US 6435525 B1
A brake for an in-line roller skate consisting of a rubber block (4) fixed to the end of a rigid support (5) at the rear of the skate, and intended to brake the skate by rubbing on the ground. The rigid support (5) has at least one cut-out (13) into which a piece (14) of elastic or viscoelastic material is force-fitted. This construction has the effect of damping the vibrations which are due to the block bouncing along the ground.
1. A composite rigid braking structure comprised of a chassis of an in-line roller skate, a rigid support (5; 18; 23), and a rubber block (4; 18), wherein the rubber block (4; 18) is rigidly and non-pivotally fixed to the end of the rigid support (5; 18; 23) at the rear of the skate, wherein the rigid support (5; 18 ; 23) rigidly connects the rubber block and the chassis and wherein the rigid support (5; 18, 23) has at least one cut-out (13; 25) into which a piece (14; 26) of elastic or viscoelastic material is force-fitted in a position isolating it from contact with other moving components and in a manner which permits the brake to absorb vibrations induced during braking.
2. The braking structure as claimed in
3. The braking structure as claimed in
The subject of the invention is a brake for an in-line roller skate consisting of a rubber block which is fixed to the end of a rigid support at the rear of the skate and is intended to brake the skate by rubbing on the ground.
Most in-line roller skates are fitted with a brake of this kind. The brake block support may be formed as one piece with the chassis of the skate, as depicted, for example, in International Patent Application WO 96/07340 or mounted on a support articulated to the chassis and actuated by pivoting the chassis about the rear roller, as is the case, for example, with the skate described in Patent U.S. Pat. No. 5,428,301, or alternatively mounted on a support articulated to the chassis of the skate and operated by the boot, as described, for example, in Patents U.S. Pat. No. 5,486,012, EP 0694321 and EP 0705626.
When braking it has been observed that the rubber block tends to bounce along the ground causing highly undesirable vibrations which are transmitted to the leg through the skate. The phenomenon is described in U.S. Pat. No. 5,253,883 which proposes that this drawback be overcome by forming blind holes in the underside of the block that comes into contact with the ground.
The object of the invention is to eliminate the vibrations using different means which do not affect the rubber block.
The brake according to the invention is one wherein the rigid support has at least one cut-out into which a piece of elastic or viscoelastic material is force-fitted.
The results obtained with a rigid support attached to the chassis of the skate have proved very satisfactory.
The appended drawing depicts by way of example two embodiments of the brake according to the invention.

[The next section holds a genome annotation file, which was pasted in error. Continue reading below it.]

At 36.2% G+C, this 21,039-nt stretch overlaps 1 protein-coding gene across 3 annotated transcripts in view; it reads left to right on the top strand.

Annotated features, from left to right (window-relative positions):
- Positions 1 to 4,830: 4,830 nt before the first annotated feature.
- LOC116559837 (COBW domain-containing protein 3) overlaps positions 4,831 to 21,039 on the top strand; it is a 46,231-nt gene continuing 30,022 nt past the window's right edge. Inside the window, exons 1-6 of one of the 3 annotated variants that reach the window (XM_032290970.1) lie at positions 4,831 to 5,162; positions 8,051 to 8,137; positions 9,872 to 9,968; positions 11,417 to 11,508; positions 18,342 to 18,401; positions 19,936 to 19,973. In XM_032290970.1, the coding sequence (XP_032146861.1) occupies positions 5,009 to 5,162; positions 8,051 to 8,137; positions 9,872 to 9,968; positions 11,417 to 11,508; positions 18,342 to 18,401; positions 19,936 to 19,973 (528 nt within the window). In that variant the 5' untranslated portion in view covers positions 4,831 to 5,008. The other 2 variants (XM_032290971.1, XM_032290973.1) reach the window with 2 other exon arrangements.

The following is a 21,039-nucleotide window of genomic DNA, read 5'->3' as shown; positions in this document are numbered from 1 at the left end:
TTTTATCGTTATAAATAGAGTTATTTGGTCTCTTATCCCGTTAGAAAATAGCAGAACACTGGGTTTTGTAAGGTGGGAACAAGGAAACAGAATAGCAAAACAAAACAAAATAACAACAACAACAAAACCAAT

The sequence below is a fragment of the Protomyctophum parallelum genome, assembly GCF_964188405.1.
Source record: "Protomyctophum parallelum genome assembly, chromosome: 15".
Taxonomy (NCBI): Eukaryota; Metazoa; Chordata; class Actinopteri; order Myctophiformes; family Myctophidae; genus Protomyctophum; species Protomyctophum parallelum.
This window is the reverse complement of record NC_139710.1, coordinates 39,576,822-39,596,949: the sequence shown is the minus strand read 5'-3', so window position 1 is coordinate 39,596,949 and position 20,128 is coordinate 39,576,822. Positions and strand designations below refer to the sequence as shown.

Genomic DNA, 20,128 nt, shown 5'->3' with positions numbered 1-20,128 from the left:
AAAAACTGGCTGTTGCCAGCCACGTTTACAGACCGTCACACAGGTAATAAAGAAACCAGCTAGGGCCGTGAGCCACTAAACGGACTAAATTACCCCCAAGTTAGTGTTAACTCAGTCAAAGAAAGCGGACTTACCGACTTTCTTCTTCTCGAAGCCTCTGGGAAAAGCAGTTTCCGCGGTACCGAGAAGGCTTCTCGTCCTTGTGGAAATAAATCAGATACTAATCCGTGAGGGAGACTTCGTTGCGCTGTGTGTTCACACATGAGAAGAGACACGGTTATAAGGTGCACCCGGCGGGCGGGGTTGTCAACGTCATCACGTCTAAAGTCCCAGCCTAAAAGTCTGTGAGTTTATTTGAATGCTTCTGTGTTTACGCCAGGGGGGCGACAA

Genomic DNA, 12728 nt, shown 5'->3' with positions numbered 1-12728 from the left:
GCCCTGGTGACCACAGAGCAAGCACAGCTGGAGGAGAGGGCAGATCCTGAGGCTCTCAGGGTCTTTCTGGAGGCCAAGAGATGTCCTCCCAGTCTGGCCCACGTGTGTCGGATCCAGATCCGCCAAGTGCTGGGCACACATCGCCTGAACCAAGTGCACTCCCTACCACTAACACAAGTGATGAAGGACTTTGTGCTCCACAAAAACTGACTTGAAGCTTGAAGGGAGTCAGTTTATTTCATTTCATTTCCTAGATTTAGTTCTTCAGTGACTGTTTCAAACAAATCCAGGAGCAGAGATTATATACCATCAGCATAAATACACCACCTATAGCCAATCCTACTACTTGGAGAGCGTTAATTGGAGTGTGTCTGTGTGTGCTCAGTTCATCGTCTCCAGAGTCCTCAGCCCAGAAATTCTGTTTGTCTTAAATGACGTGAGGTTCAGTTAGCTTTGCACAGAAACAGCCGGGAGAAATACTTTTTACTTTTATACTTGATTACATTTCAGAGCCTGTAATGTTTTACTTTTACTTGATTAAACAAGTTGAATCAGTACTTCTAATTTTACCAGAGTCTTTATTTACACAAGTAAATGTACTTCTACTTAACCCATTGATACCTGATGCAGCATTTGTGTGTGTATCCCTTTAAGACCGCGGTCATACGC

FIG. 1 is an exploded view of the rear of a roller skate and of its brake, according to a first embodiment.
FIG. 2 is a partially exploded view of a second embodiment.
FIG. 3 is a perspective view of an alternate embodiment in which the rubber block and a resilient piece are integral.
Referring now to FIG. 1, the invention is a composite rigid braking structure comprising a rubber block 4, a rigid support 5 and a chassis 1 of an in-line skate.
FIG. 1 depicts the rear of a chassis 1, for example made of aluminum, with a U-shaped profile and equipped with a number of rollers, only the rear roller 2 of which has been depicted. Also visible is a rear platform 3 to which the heel of a boot, not depicted, will be attached.
The brake consists of a rubber block 4 fixed at the end of a rigid support 5 made of metal or hard plastic, equipped at the front with a tongue 6 pierced with a hole 7 for attaching the support 5 to the chassis 1, the tongue 6 engaging under the platform 3 and the hole 7 fitting over a projection 8 of the chassis. The support 5 also has two branches 9 and 10 pierced with holes 11 via which they are articulated to the axle 12 of the rear roller 2 or directly to the chassis.
The rigid support 5 on its upper face has an oblong cut-out 13 in which a piece 14 of rubber which completely fills the cut-out 13 is force-fitted.
Instead of being made of elastic material, such as rubber, the piece 14 could be made of a viscoelastic material.
The cut-out 13 may optionally be covered by a plate 15.
This plate 15 may be made of a plastic or a metal and has a constant or variable thickness. The plate 15 may also consist of the superposition of a viscoelastic material 16 and of a sheet of aluminum 17 a plate of this kind also forming a vibration damper, the thickness of the constituent parts of which may be constant or variable.
The plate 15 may also be made up of the juxtaposition of two different viscoelastic or plastic materials.
According to an alternative form, depicted in FIG. 3, a rubber block 4′ and a piece 14′ are integrally molded from an elastic or viscoelastic material the piece 14 consists of part of the block 4.
In the embodiment depicted in FIG. 2, the brake once again consists of a block 18 of rubber fixed to a support 19 articulated to the chassis about an axle 20 which may be the axle of the rear roller 2. The support 19 is moreover connected to the cuff 21 of a boot 22 by a branch 23 articulated to the support 19 about an axle 24. This branch 24 has a cut-out 25 similar to the cut-out 13 of the first embodiment. A piece 26 similar to the piece 14 and which may also be covered by a plate 27 similar to the piece 15 is force-fitted into this cut-out 25.
The shape and size of the cut-outs 13 and 25 are not restricted to the embodiments depicted. This shape and these sizes may vary widely. It is possible to provide two cut-outs or more filled with an elastic or viscoelastic material.
This method of eliminating vibrations can be applied to all the types of brake mentioned in the introduction.